Crewe Alexandra v Wrexham

FA Cup first round

Gresty Road

Result: 4-2

Crewe Alexandra: Mawson, Bainbridge, Still, Heyward, Cope, Hill, Kelly, Shaw, Boothway, Chandler, Roberts

Goalscorers: Heyward, Boothway (2), Shaw

Wrexham: Whitelaw, Cook, Tunney, Jones, Jackson, Bellis, Collins, Heyward, Isherwood, Lloyd, Wainwright

Goalscorers: Lloyd (2)

Attendance: 7,916

Season 1945/46 was the first peacetime football campaign since 1939/40, which was cut short due to the outbreak of World War Two. On 7 May 1945 it was announced that the FA Cup would be resumed.

All rounds from round one, up to and including the quarter-finals, were made two-legged affairs with the aggregate score determining who went through to the next round.

Wrexham were drawn against Crewe Alexandra for their first competitive post-war fixture, with Gresty Road being the venue for the first leg. Pessimists were predicting a heavy defeat for Wrexham due to a weak frontline packed full of untried reserves, while the formerly powerful defence was something of an unknown quantity.

However, as so often happens with Wrexham, this pessimism was turned on its head with an excellent display that almost compounded the critics.  Indeed, Crewe could consider themselves extremely fortunate to win by 2 clear goals.

The Railwaymen opened the scoring through Eric Heywood when he connected with a partially cleared corner to thrash home a drive from 35 yards.  Worse was to follow. After only 20 minutes Crewe doubled their lead through a dubious goal from striker Jack Boothway who appeared to be miles offside.  To rub salt into the wounds, it was clear to everyone bar the referee that the ball had been handled by a Crewe player in the build-up.  The Wrexham defence remained static as Boothway bounded forward to shoot past David Whitelaw. Protests fell on deaf ears.

With little to lose, Wrexham simply knuckled down. We had several chances to get back into the game and the breakthrough came on the stroke of half-time thanks to a dazzling move between Dennis Isherwood, Anthony Collins and Cliff Lloyd.  Isherwood launched a sweeping pass to the right wing for Collins to swing the ball towards goal with a first-time cross that was finished sweetly by Lloyd.

Dominant Wrexham were by far the more aggressive team for the first 20 minutes of the second half and equalised on 50 minutes after Lloyd was again in the right place to finish a marauding run forward from Cyril Jones.

Unfortunately, after expending all their efforts in getting back into the game, the tank of resurgence was now empty. Alex Shaw and Boothway made the game safe for the home side late on, but there was enough evidence to silence the cynics and suggest that Alexandra would have a stern test in the second leg at the Racecourse.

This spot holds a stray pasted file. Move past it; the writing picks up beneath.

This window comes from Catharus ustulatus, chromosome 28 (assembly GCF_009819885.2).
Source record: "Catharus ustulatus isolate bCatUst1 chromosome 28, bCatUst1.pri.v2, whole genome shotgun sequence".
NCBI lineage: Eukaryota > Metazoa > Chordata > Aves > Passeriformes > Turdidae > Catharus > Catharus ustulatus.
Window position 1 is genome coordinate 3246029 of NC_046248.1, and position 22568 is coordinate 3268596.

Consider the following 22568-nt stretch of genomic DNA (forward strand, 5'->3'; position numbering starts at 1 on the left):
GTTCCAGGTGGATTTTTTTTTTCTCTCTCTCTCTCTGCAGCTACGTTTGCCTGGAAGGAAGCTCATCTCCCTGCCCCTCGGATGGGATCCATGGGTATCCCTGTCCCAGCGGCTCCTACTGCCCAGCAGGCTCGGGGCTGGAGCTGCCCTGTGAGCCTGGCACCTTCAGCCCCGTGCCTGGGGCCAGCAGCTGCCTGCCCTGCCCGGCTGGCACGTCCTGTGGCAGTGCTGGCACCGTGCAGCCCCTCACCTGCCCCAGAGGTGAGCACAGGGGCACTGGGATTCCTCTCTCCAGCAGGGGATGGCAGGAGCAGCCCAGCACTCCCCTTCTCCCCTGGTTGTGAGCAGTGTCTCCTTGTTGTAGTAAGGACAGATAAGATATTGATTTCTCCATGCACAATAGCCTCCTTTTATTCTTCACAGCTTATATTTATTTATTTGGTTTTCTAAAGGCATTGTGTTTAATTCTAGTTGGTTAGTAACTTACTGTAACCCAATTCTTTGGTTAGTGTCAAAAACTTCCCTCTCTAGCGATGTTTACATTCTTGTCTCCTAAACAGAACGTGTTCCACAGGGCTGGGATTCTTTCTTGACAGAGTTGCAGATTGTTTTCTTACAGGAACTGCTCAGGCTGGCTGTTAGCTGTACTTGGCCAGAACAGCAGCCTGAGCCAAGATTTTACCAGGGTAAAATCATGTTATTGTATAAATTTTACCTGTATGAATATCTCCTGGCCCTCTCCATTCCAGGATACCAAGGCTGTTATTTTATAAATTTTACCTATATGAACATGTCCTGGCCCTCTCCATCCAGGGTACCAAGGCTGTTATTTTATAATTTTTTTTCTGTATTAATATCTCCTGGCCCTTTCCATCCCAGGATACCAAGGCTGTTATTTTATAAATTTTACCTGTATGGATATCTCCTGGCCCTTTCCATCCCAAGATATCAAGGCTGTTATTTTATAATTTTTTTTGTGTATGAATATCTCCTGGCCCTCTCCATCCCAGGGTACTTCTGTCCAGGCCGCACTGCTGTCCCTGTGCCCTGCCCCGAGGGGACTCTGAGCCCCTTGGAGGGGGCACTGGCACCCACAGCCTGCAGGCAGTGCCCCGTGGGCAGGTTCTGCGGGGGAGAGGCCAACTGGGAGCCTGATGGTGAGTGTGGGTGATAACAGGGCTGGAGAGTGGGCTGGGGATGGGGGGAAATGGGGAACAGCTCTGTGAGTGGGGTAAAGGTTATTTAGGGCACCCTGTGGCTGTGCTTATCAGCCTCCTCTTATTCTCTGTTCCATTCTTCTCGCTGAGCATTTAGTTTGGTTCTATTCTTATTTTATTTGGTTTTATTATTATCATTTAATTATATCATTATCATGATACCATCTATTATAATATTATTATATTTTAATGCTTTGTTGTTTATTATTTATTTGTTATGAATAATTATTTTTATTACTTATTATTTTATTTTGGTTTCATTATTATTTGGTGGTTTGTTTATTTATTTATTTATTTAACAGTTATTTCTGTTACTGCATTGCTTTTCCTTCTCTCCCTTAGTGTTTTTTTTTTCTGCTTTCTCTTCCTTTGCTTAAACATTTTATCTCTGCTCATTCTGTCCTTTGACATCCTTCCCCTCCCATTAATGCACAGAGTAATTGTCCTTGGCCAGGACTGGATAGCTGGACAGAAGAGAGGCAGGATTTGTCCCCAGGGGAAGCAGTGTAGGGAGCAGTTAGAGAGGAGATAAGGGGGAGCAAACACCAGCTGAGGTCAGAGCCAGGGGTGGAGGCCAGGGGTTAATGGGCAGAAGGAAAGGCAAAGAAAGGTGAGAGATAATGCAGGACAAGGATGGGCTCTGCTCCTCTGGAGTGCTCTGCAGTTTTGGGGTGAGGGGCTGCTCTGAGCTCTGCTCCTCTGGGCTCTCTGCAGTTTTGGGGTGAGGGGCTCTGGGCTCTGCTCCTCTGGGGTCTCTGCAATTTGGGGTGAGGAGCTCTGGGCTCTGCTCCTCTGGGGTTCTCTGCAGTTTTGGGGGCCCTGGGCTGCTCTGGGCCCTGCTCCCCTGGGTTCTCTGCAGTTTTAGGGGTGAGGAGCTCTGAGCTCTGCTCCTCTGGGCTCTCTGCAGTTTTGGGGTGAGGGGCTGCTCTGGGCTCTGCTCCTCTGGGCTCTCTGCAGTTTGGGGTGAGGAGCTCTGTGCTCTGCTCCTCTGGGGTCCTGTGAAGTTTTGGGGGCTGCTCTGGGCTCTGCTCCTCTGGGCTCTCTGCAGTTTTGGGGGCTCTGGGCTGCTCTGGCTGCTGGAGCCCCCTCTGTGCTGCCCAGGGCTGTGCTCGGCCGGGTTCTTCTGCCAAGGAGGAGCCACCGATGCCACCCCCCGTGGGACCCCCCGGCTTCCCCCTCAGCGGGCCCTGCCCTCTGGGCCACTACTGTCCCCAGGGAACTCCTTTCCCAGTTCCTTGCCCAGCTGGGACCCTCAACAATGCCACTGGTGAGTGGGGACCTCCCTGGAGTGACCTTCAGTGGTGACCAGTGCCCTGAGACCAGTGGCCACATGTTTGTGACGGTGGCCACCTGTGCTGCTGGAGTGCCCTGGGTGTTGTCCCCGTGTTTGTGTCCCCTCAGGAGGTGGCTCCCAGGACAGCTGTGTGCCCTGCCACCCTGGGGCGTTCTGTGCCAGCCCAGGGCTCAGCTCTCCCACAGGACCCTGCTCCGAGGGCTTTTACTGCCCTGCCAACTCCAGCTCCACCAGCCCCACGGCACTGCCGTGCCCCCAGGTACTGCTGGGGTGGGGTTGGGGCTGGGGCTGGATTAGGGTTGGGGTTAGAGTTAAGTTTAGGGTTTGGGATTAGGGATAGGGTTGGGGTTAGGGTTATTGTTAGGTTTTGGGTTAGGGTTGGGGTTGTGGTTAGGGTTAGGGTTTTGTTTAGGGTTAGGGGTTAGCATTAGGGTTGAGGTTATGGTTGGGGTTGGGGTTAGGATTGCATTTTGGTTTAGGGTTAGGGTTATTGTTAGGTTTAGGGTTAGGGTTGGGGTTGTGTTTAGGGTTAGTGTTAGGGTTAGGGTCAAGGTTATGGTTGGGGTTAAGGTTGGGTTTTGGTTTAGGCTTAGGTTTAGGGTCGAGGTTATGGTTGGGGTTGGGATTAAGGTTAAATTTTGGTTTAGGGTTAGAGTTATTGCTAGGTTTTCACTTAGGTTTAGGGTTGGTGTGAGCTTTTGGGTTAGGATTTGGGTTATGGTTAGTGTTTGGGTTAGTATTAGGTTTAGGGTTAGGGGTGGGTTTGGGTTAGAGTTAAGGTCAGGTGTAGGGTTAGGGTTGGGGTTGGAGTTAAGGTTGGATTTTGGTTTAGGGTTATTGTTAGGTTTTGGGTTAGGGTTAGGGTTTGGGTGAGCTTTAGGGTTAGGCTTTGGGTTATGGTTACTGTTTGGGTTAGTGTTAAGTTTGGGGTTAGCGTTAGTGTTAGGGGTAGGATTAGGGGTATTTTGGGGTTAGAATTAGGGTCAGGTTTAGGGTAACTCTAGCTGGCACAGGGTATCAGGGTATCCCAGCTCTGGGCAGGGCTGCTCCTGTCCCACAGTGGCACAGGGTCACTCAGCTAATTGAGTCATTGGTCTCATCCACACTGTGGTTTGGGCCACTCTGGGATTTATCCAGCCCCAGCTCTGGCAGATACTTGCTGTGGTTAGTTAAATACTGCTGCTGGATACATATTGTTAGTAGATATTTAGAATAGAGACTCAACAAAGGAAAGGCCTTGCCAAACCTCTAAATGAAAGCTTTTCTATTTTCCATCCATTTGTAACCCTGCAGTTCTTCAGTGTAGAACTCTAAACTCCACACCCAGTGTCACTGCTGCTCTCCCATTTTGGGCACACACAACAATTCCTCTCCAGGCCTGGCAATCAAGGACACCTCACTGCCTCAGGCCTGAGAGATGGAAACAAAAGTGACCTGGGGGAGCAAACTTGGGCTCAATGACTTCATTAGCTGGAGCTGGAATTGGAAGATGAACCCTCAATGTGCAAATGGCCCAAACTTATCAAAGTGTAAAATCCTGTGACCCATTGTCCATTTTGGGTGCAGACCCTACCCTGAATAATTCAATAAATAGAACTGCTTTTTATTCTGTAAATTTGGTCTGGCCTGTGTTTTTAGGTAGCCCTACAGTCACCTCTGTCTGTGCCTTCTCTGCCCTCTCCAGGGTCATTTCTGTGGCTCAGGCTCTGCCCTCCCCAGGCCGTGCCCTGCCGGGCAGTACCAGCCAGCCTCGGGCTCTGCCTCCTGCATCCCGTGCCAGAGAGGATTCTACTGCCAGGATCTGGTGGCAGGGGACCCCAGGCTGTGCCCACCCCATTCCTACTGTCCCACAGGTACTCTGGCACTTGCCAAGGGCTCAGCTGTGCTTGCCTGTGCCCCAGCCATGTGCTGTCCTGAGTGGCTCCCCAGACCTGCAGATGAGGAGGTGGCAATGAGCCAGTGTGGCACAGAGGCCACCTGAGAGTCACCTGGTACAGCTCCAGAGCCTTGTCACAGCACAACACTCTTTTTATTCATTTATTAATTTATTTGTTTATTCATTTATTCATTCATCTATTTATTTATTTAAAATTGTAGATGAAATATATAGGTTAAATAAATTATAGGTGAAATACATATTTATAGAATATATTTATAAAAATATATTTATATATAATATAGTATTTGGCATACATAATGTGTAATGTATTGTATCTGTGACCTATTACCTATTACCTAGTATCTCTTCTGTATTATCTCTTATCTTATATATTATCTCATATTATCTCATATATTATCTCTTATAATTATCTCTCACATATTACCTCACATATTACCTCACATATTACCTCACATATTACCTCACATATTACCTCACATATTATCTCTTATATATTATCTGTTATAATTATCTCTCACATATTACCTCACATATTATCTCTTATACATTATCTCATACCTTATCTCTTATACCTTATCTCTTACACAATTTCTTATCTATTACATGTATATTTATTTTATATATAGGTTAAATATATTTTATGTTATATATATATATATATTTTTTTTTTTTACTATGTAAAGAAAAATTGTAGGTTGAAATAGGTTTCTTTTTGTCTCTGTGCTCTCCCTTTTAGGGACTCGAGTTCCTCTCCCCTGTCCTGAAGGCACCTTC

The attendance for this match was helped by a large travelling support which brought in gate receipts of £647.


Before the second leg our old friend, H Wilbraham of Maesgwyn Road, contributed another poem to the Leader, entitled Watch Your Step, Wrexham.

There’s trouble brewing, Wrexham,
So don’t play fast and loose,
For you must score three goals to none,
To cook the Crewe boys goose.

We have a new old player,
I think his name is Tunney,
If he can hold the Crewe lads back,
This really would be funny.

Now a word to you three half-backs,
Don’t fail to clear your deck,
And I put my faith in Jackson,
To hold Boothway in check.

And what about you forwards,
-You must slap the goals in, or
If you don’t get enough to win,
You’ll have something to answer for.

If you fail to get in the hat next week,
The directors will lose a lot,
The manager will tear his hair
And the chairman go off his dot!

You scored two goals last week, I see,
That’s good, I have no doubt,
So just score three on Saturday,
But keep the Crewe lads out.

At the end of this epic poem, Wilbraham adds a postscript:

PS – The final scores of the two matches should be: Wrexham 5, Crewe 4.


Wrexham did indeed win the return tie 3-0 to progress to the second round where they faced Shrewsbury Town.  The Robins marched on after a 2-1 aggregate win, but our progress was then halted at the third round stage by First Division Blackpool who won both legs 4-1.

Derby County eventually won the Cup by beating Charlton Athletic 4-1 after extra-time at Wembley.

Lest we forget, the tournament witnessed a disaster in the sixth round when, during the second leg of the Bolton Wanderers v Stoke City tie, 33 people were crushed to death in the Burnden Park disaster.